On the weekends, there was a lot of sightseeing. We went to Waterloo (It was weird to stand on top of the hill-like monument there, surveying the peaceful fields around us, and consider that one hundred and fifty years before the place had been all kinds of hell.) and to Bruges, where we took a boat ride along the canals that ended with the tour guide congratulating himself on an excellent job and pointing out that we really should tip him. We also visited an aviation and automobile museum in Brussels. After visiting Munich it was decided that we would drive, rather than fly, back to Brussels, and two days were spent doing so. Along the way we went on a boat trip down the Rhine, and drove around the SPA formula 1 racecourse in Belgium, part of which is normally used as a public road. Overall I was quite surprised at how much fun Japanese business men have on their business trips.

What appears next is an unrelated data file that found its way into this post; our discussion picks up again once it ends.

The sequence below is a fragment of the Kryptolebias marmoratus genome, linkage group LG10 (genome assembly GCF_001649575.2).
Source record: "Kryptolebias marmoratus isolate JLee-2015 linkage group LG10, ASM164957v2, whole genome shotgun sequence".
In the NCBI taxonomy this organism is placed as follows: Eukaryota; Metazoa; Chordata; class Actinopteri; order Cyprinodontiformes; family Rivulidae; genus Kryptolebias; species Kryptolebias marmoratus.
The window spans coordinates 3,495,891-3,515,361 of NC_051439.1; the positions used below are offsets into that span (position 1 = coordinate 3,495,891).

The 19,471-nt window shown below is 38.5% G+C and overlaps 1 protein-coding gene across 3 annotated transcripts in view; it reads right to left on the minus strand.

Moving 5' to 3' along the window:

I arrived back in Japan on my 22nd Birthday, which was only 16 hour long as a result of the time difference. The heat of the summer had evaporated all the water in my toilet bowl, and when I first saw it my immediate reaction was to assume mistakenly that my water supply had been cut off! That week I had my last Japanese lesson at head office, and after that I joined the lessons with Ronan and Alex at Kawagoe. In October, the new bunch of foreign trainees arrived, and it turned out that Kevin, who would be based at the nearby Tokorozawa factory, was from the same university as myself and Gerry. We all went out drinking in Kawagoe, and since they missed the last train back to the dormitory, they all ended up staying in each of our apartments. I took in Grant and Jason. Jason had been warning us all night about how intolerant to drink he was, and proved it by throwing up the two beers he had in my bathroom as soon as we made it home. When we stepped in the door I told him that if he needed to throw up the bathroom was over there, and he said "Right!" and made a beeline for it!